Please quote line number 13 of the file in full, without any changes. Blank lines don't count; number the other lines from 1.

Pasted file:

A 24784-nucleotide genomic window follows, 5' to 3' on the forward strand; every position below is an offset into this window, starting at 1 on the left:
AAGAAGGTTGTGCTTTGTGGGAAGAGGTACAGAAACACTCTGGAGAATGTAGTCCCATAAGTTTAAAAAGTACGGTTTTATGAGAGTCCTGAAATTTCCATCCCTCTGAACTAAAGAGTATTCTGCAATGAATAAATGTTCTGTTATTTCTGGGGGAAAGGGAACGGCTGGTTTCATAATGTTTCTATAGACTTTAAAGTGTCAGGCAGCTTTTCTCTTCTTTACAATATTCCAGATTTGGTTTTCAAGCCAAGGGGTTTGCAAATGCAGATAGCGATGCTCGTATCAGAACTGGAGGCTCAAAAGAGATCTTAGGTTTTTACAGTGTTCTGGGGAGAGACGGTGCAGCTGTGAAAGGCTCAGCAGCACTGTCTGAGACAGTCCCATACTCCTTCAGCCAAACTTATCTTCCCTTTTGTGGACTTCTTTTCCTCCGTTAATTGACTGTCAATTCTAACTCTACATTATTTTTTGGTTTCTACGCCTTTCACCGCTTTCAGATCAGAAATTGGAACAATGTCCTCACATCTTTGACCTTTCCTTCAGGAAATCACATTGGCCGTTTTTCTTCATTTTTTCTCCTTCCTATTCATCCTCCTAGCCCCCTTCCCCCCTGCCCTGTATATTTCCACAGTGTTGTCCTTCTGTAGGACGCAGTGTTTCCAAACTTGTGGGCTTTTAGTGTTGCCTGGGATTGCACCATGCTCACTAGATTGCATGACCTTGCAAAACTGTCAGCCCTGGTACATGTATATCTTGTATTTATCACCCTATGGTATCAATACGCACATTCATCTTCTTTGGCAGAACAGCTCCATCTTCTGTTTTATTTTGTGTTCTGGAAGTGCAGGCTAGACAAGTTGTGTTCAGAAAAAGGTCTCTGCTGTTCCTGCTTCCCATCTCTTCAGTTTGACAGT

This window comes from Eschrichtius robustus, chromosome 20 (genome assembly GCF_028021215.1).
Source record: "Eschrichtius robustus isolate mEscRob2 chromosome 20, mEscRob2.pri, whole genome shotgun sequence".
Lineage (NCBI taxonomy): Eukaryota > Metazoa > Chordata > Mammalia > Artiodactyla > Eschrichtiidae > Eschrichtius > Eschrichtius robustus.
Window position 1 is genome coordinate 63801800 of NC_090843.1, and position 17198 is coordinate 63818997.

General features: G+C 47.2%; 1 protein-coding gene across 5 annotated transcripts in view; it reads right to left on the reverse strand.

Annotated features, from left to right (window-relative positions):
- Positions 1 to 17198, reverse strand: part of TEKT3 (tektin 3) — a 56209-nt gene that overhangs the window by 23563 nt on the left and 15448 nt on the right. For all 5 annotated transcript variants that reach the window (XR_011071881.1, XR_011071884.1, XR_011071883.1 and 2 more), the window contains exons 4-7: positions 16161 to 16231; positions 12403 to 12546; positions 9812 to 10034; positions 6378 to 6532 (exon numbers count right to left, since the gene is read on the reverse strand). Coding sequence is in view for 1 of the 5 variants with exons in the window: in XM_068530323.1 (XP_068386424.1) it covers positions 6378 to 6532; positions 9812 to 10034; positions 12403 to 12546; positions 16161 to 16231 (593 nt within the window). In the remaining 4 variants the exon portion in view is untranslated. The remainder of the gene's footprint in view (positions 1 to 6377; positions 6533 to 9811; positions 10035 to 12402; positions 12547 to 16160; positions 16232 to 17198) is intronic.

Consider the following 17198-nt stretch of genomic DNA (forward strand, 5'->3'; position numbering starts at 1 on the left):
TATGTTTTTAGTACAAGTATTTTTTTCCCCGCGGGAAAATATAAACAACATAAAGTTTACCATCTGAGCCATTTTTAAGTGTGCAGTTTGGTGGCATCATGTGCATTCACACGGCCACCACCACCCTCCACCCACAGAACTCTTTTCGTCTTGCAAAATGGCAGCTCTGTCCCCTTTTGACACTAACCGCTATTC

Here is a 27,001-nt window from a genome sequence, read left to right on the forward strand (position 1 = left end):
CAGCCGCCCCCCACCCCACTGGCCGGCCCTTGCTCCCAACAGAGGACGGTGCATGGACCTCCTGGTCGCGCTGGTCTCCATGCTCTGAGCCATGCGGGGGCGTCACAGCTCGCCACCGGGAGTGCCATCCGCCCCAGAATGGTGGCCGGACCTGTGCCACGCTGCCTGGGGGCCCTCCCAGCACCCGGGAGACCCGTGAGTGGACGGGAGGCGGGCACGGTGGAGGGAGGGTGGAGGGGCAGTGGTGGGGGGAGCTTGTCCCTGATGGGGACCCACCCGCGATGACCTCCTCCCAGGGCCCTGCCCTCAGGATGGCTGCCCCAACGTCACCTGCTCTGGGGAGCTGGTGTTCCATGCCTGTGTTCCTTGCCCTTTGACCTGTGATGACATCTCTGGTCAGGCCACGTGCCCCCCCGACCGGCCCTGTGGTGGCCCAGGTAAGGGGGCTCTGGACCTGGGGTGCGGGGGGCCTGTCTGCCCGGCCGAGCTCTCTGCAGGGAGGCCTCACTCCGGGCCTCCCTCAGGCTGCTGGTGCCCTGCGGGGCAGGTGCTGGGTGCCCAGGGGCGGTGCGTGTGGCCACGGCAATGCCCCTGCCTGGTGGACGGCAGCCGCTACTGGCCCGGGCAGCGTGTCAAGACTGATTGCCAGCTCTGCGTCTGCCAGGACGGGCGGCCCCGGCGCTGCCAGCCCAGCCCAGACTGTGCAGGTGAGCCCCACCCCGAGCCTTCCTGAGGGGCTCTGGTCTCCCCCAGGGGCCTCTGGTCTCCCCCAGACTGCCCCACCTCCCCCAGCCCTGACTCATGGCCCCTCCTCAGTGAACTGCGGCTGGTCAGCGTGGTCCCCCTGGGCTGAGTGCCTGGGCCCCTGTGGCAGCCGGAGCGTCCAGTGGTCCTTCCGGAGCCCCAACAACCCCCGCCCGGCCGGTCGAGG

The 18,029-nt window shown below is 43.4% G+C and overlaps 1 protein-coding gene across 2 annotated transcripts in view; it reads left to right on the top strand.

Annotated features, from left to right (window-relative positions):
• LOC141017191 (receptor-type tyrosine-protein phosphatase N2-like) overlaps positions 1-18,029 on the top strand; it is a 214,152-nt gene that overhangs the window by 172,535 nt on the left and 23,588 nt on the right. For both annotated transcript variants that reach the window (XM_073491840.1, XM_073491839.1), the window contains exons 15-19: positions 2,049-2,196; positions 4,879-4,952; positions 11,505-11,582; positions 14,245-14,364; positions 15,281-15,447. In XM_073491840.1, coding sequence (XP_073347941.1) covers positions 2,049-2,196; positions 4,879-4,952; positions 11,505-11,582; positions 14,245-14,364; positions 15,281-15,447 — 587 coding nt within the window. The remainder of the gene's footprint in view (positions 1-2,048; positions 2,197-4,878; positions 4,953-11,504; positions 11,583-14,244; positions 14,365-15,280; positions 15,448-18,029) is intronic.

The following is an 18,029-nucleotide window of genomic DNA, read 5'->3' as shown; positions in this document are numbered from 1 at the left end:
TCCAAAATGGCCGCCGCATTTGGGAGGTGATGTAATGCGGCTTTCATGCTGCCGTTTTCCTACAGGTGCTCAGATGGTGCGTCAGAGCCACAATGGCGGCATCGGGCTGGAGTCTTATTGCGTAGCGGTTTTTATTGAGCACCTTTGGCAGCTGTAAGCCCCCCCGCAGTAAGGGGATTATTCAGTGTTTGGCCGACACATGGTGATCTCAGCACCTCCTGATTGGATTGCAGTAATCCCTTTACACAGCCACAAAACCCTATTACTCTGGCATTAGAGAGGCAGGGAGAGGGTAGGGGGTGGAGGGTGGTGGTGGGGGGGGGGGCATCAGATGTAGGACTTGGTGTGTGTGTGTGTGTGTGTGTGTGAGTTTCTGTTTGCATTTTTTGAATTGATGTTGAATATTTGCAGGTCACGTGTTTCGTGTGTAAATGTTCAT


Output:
CAGCCGCCCCCCACCCCACTGGCCGGCCCTTGCTCCCAACAGAGGACGGTGCATGGACCTCCTGGTCGCGCTGGTCTCCATGCTCTGAGCCATGCGGGGGCGTCACAGCTCGCCACCGGGAGTGCCATCCGCCCCAGAATGGTGGCCGGACCTGTGCCACGCTGCCTGGGGGCCCTCCCAGCACCCGGGAGACCCGTGAGTGGACGGGAGGCGGGCACGGTGGAGGGAGGGTGGAGGGGCAGTGGTGGGGGGAGCTTGTCCCTGATGGGGACCCACCCGCGATGACCTCCTCCCAGGGCCCTGCCCTCAGGATGGCTGCCCCAACGTCACCTGCTCTGGGGAGCTGGTGTTCCATGCCTGTGTTCCTTGCCCTTTGACCTGTGATGACATCTCTGGTCAGGCCACGTGCCCCCCCGACCGGCCCTGTGGTGGCCCAGGTAAGGGGGCTCTGGACCTGGGGTGCGGGGGGCCTGTCTGCCCGGCCGAGCTCTCTGCAGGGAGGCCTCACTCCGGGCCTCCCTCAGGCTGCTGGTGCCCTGCGGGGCAGGTGCTGGGTGCCCAGGGGCGGTGCGTGTGGCCACGGCAATGCCCCTGCCTGGTGGACGGCAGCCGCTACTGGCCCGGGCAGCGTGTCAAGACTGATTGCCAGCTCTGCGTCTGCCAGGACGGGCGGCCCCGGCGCTGCCAGCCCAGCCCAGACTGTGCAGGTGAGCCCCACCCCGAGCCTTCCTGAGGGGCTCTGGTCTCCCCCAGGGGCCTCTGGTCTCCCCCAGACTGCCCCACCTCCCCCAGCCCTGACTCATGGCCCCTCCTCAGTGAACTGCGGCTGGTCAGCGTGGTCCCCCTGGGCTGAGTGCCTGGGCCCCTGTGGCAGCCGGAGCGTCCAGTGGTCCTTCCGGAGCCCCAACAACCCCCGCCCGGCCGGTCGAGG